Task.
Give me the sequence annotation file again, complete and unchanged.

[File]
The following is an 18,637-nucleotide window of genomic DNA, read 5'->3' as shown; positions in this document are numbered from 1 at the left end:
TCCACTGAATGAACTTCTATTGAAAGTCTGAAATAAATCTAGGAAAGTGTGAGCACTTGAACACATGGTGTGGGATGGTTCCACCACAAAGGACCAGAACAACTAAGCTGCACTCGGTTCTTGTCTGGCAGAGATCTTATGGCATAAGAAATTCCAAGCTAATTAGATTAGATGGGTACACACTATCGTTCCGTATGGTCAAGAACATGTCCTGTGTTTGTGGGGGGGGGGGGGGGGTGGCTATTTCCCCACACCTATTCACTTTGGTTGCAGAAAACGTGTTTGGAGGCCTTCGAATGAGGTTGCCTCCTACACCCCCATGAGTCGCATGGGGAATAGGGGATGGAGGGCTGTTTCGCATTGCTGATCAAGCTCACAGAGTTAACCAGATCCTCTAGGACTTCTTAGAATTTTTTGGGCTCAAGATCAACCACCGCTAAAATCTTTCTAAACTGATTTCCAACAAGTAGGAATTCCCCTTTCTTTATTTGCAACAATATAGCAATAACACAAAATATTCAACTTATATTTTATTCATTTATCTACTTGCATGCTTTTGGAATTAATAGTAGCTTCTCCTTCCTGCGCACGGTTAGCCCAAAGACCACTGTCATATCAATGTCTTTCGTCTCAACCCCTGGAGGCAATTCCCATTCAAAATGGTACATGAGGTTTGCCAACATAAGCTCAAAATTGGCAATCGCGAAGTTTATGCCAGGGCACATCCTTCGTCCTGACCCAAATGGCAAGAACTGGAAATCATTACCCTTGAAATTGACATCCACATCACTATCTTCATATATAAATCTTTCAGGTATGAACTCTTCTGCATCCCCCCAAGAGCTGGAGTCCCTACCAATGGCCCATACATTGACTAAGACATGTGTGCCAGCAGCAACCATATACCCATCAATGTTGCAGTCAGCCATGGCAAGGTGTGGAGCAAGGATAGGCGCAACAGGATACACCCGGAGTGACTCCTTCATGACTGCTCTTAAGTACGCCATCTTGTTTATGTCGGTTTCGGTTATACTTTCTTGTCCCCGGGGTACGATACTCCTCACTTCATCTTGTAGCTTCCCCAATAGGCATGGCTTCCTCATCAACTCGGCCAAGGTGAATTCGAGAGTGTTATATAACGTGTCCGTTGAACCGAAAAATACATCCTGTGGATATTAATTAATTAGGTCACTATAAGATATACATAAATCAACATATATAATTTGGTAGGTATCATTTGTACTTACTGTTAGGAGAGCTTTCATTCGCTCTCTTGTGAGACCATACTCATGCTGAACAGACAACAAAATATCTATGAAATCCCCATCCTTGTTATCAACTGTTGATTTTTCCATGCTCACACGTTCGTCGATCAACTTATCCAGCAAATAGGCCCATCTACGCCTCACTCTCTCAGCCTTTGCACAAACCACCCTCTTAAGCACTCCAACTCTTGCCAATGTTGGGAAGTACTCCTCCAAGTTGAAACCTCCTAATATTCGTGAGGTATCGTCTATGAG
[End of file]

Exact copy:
The following is an 18,637-nucleotide window of genomic DNA, read 5'->3' as shown; positions in this document are numbered from 1 at the left end:
TCCACTGAATGAACTTCTATTGAAAGTCTGAAATAAATCTAGGAAAGTGTGAGCACTTGAACACATGGTGTGGGATGGTTCCACCACAAAGGACCAGAACAACTAAGCTGCACTCGGTTCTTGTCTGGCAGAGATCTTATGGCATAAGAAATTCCAAGCTAATTAGATTAGATGGGTACACACTATCGTTCCGTATGGTCAAGAACATGTCCTGTGTTTGTGGGGGGGGGGGGGGGGTGGCTATTTCCCCACACCTATTCACTTTGGTTGCAGAAAACGTGTTTGGAGGCCTTCGAATGAGGTTGCCTCCTACACCCCCATGAGTCGCATGGGGAATAGGGGATGGAGGGCTGTTTCGCATTGCTGATCAAGCTCACAGAGTTAACCAGATCCTCTAGGACTTCTTAGAATTTTTTGGGCTCAAGATCAACCACCGCTAAAATCTTTCTAAACTGATTTCCAACAAGTAGGAATTCCCCTTTCTTTATTTGCAACAATATAGCAATAACACAAAATATTCAACTTATATTTTATTCATTTATCTACTTGCATGCTTTTGGAATTAATAGTAGCTTCTCCTTCCTGCGCACGGTTAGCCCAAAGACCACTGTCATATCAATGTCTTTCGTCTCAACCCCTGGAGGCAATTCCCATTCAAAATGGTACATGAGGTTTGCCAACATAAGCTCAAAATTGGCAATCGCGAAGTTTATGCCAGGGCACATCCTTCGTCCTGACCCAAATGGCAAGAACTGGAAATCATTACCCTTGAAATTGACATCCACATCACTATCTTCATATATAAATCTTTCAGGTATGAACTCTTCTGCATCCCCCCAAGAGCTGGAGTCCCTACCAATGGCCCATACATTGACTAAGACATGTGTGCCAGCAGCAACCATATACCCATCAATGTTGCAGTCAGCCATGGCAAGGTGTGGAGCAAGGATAGGCGCAACAGGATACACCCGGAGTGACTCCTTCATGACTGCTCTTAAGTACGCCATCTTGTTTATGTCGGTTTCGGTTATACTTTCTTGTCCCCGGGGTACGATACTCCTCACTTCATCTTGTAGCTTCCCCAATAGGCATGGCTTCCTCATCAACTCGGCCAAGGTGAATTCGAGAGTGTTATATAACGTGTCCGTTGAACCGAAAAATACATCCTGTGGATATTAATTAATTAGGTCACTATAAGATATACATAAATCAACATATATAATTTGGTAGGTATCATTTGTACTTACTGTTAGGAGAGCTTTCATTCGCTCTCTTGTGAGACCATACTCATGCTGAACAGACAACAAAATATCTATGAAATCCCCATCCTTGTTATCAACTGTTGATTTTTCCATGCTCACACGTTCGTCGATCAACTTATCCAGCAAATAGGCCCATCTACGCCTCACTCTCTCAGCCTTTGCACAAACCACCCTCTTAAGCACTCCAACTCTTGCCAATGTTGGGAAGTACTCCTCCAAGTTGAAACCTCCTAATATTCGTGAGGTATCGTCTATGAG